House construction/medieval courtyard
The typical Altländer half-timbered house is a so-called Fachhallenhaus. The length of the building is determined by the number of compartments. The construction required craftsmanship and experience.
Static calculations or construction drawings did not exist yet. The dimensions, the timber construction and the cross-sections of the woods were selected according to the usual building methods and were further developed by experience. The house was made of oak wood. Carpenters, bricklayers and thatcher for reed roofs completed the shell. Carvers and big-talkers, wood turners, carpenters and painters, as well as the farm owners themselves were responsible for the decoration of the magnificent gable and the interior fittings. Blacksmiths supplied partly artistically designed fittings.
The decorative gables of the Altländer Fachhallenhäuser stand out in comparison to other regions of northern Germany due to their wealth of forms. In the course of the centuries, the contemporary taste changed and the different style epochs can also be read on the Altländer half-timbered gables.
In the case of the Renaissance and Baroque houses, carved cleats allow the gables to protrude in steps far forward. In the Classicism, the cleats were constructed differently, the gables rose straighter and the lines became clearer. Throughout all epochs up to the early twentieth century, the formulas for calculating the Golden Ratio can be found in the various forms of the Altländer architectural style. The costly elaborated portals (“Brauttüren”) and ornamental gates as well as the imaginative coloured masonry speak for the skills, craftsmanship and for the prosperity of the court owners.
Why was prosperity important for the Altländer society?
Only economically strong farms were able to comply with the dyke duty. This crucial interest characterises many areas of Altländer culture.
The dykes were not only used for safety from the daily floods, they were also used as a way to move forward with fairly dry feet. The Fachhallenhäuser of the farms in the Deichhufendörfer from the time of the Hollerkolonisation stand with their front and the portal towards the dyke. The economic part is oriented towards the farm. The property was surrounded by ditches and was accessible by a bridge.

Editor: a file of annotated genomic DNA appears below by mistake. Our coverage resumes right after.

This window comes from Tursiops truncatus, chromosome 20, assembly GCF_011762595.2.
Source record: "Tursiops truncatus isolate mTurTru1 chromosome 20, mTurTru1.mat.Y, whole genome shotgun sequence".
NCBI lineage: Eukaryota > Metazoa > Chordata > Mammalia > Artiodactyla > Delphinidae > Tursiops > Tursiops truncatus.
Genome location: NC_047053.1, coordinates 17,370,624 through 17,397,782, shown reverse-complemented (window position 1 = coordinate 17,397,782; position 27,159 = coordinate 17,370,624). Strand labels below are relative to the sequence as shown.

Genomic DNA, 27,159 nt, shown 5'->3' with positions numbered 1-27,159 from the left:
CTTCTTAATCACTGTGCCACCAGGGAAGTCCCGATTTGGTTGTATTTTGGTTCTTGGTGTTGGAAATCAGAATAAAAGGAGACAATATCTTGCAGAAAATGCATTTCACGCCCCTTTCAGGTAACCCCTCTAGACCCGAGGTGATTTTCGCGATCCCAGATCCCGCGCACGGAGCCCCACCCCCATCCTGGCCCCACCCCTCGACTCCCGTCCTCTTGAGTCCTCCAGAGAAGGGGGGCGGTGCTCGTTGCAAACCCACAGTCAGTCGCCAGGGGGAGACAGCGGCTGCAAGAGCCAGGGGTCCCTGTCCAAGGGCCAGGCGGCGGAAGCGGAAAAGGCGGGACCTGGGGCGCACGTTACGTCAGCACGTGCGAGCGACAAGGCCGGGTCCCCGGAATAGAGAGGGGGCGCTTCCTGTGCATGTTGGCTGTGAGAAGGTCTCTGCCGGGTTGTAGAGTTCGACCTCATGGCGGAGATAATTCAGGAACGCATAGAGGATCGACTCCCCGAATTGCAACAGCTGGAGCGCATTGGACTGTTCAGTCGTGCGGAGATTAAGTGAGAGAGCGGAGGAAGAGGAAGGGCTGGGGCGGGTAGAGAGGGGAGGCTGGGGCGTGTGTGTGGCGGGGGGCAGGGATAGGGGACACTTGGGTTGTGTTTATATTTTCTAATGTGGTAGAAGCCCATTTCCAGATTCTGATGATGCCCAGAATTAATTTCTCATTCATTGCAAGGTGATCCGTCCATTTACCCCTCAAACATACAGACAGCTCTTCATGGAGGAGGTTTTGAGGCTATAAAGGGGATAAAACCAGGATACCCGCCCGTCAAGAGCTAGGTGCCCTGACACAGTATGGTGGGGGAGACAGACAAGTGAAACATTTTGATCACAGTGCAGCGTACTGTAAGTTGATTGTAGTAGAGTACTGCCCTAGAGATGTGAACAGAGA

In the old Saxon settlement areas the houses were situated the other way round, with the economic part and the Grootdör towards the dyke. While the farms of Saxon origin often show horse heads as gable decorations, one recognises a pair of swans at the farms of the Hollerkolonisten.
The farm has been owned by the Harms-Stölcken family since 1524. The large thatched house is a two-frame Fachhallenhaus of 1606, the predecessor of which was built approximately in 1535 and from which still usable demolition material was reused according to the motto “wi smiet nix weg”. The large Fachhallenhaus was rebuilt several times and renewed in parts. The magnificent triple stepped gable was added in 1820 in the style of the emerging classicism and thus the house was extended to the front. In 1880, the columned entrance with a four-part front door was installed. Above the Grootdör there was the gable decoration with swans. The medieval courtyard is a unique and remarkable ensemble. The entire courtyard has not changed its appearance. Next to the house is the historical kitchen and washing ditch. The sheepfold and the drive-through barn (“Durchfahrtsscheune”) from 1650 are listed and were restored in 2005.
Wood was very precious in the marshland and had to be brought from far away. It can also be seen from the outbuildings that beams and wood from older predecessor buildings were reused. These headbands made of reusable wood with sun ornaments can be traced back to the Renaissance.
In the Museum Altes Land one can visit the Kariol of Johann Harms, the deputy of the Altes Land, with whom he traveled to Hanover.
Today, cultural events take place on the Harmshof, coffee is served in the summer on Sundays and many films has been shot in this setting.